3) The Congress remains busy crafting a second stimulus package with lots of debates what should and shouldn’t go in it, intending on having a deal worked out by the end of next week. However, this could go into August before a bill is ready to sign. A major point of contention is checks vs taxes. Should stimulus be checks like the $1,200 checks given out a few months?. If checks, then who gets them this time and how much? The other strategy is reducing payroll taxes, but this only helps those who are working. The Republicans are proposing a $1 trillion dollar relief strategy, while the Democrats propose a sweeping $3.5 trillion dollar plan. This would add to the $2.9 trillion dollar package already implemented early this year. As usual, everything is being done will little to no real analysis, instead relying on gut feelings of lawmakers in making the future of America.

4) Stock market closings for – 21 JUL 20:

Dow 26,840.40 up 159.53
Nasdaq 10,680.36 down 86.73
S&P 500 3,257.30 up 5.46

10 Year Yield: down at 0.61%

Oil: up at $41.58

14 July 2020

The restaurant chains were in trouble before the pandemic struck, which is now driving many out of business. Big well known names such as Steak ‘n Shake, which has closed 50 of its restaurants permanently and is trying to sell off the remaining 300 as franchises. Fuddruckers, a subsidiary of Luby’s, is closing 17 restaurants to leave 40, while Red Robin is closing up. The wine and burger Sinburger is closing 18 to leave just 8 restaurants. Wendy’s 400 franchises are in trouble, as well as 1,200 Pizza Huts, both icons of eating out. Although not as well know, Roy Rogers is closing.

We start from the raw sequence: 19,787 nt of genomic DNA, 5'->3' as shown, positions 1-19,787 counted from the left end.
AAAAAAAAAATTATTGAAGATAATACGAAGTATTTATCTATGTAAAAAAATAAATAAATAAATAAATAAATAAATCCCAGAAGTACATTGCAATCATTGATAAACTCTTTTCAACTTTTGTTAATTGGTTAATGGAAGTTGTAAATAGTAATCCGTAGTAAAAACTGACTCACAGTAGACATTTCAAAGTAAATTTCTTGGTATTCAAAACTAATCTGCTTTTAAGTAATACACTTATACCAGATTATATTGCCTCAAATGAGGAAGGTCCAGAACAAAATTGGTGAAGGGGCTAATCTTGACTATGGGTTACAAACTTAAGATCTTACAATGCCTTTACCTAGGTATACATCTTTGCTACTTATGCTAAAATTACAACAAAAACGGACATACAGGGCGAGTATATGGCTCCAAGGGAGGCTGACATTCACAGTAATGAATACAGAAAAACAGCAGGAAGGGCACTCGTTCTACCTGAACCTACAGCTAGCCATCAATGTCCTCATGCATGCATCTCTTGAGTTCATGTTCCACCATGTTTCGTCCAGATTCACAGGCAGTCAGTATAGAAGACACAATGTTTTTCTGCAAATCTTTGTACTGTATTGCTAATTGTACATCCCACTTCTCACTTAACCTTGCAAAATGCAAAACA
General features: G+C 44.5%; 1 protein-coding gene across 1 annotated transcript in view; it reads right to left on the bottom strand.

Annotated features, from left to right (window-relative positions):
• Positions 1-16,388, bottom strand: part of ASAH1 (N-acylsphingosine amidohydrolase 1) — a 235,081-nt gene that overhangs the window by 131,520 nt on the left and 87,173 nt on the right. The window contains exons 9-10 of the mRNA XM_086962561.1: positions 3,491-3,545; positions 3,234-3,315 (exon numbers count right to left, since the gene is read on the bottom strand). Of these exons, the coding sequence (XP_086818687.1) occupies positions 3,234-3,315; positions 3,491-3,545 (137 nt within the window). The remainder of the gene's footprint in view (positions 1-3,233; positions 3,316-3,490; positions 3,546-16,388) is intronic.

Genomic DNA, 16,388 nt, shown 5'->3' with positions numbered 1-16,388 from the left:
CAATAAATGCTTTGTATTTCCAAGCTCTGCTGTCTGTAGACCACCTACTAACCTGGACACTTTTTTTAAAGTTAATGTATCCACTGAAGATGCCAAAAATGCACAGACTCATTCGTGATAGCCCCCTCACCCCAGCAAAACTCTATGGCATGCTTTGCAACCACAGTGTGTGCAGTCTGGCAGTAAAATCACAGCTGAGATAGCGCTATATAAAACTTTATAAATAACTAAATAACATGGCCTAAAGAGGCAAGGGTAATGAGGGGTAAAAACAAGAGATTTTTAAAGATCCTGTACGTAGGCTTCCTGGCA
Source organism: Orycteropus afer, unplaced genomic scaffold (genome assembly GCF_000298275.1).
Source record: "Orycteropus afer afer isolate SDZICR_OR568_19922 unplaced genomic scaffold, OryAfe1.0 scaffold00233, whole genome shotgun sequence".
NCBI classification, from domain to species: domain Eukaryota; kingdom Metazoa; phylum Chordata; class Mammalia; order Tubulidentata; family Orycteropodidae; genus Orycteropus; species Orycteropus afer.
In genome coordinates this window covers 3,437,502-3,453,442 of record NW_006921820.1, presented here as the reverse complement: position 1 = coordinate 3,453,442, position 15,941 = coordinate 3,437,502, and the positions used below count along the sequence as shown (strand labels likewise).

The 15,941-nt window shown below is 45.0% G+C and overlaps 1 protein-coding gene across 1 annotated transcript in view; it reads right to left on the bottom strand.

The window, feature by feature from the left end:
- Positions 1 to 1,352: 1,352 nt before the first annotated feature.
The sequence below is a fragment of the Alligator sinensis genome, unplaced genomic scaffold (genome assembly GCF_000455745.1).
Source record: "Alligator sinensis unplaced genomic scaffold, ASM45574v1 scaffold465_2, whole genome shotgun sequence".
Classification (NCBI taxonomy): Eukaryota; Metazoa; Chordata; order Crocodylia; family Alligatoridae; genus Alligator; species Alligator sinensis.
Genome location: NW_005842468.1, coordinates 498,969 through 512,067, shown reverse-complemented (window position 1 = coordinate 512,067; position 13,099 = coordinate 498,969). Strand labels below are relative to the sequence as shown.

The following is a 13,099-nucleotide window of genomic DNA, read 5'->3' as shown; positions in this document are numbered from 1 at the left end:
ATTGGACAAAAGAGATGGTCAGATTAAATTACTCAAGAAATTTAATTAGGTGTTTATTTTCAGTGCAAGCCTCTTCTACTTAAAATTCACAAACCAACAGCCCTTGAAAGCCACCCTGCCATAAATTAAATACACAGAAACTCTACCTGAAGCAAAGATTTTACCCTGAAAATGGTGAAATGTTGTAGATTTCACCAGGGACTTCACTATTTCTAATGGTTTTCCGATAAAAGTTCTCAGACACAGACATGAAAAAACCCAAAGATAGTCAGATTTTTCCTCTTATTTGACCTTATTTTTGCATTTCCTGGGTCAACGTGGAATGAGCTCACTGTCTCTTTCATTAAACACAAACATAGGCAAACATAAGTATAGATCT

2) Wall Street is bracing for some bad numbers from the big banks this week, from huge drops in their profits. The mass unemployment, waves of bankruptcies and the pandemic crisis coupled with near zero interest rates is leaving banks like JP Morgan Chase, Bank of America, Wells Fargo and Citigroup with an expected drop in profits of 50%. The banks are expecting significant loans to go bust and so are setting aside cash to weather the eventuality. Banks around the world could ultimately suffer a credit loss of trillions of dollars. Banks make money off the spread between interest charged on loans and that paid on deposits, but with the near zero interest rate, that spread is very narrow leaving less profits.

3) The tech giant Google intends to invest $10 billion dollars in India over the next five to seven years to grow the company’s business in a fast growing market. Google plans to partner up with other companies in India, as well as investing in its infrastructure, operation and ecosystem and startup scene. The company will focus on artificial intelligence in health, education and agriculture. They will open digital services for locals so they can use their own languages such as Hindi, Tamil and Punjabi. India has a population of more than 1 billion people, with half of them not yet online. The more people on the internet, the more customers Google has for its services.

4) Stock market closings for – 13 JUL 20:

Dow 26,085.80 up 10.50
Nasdaq 10,390.84 down 226.60
S&P 500 3,155.22 down 29.82

10 Year Yield: up at 0.64%

Oil: down at $39.25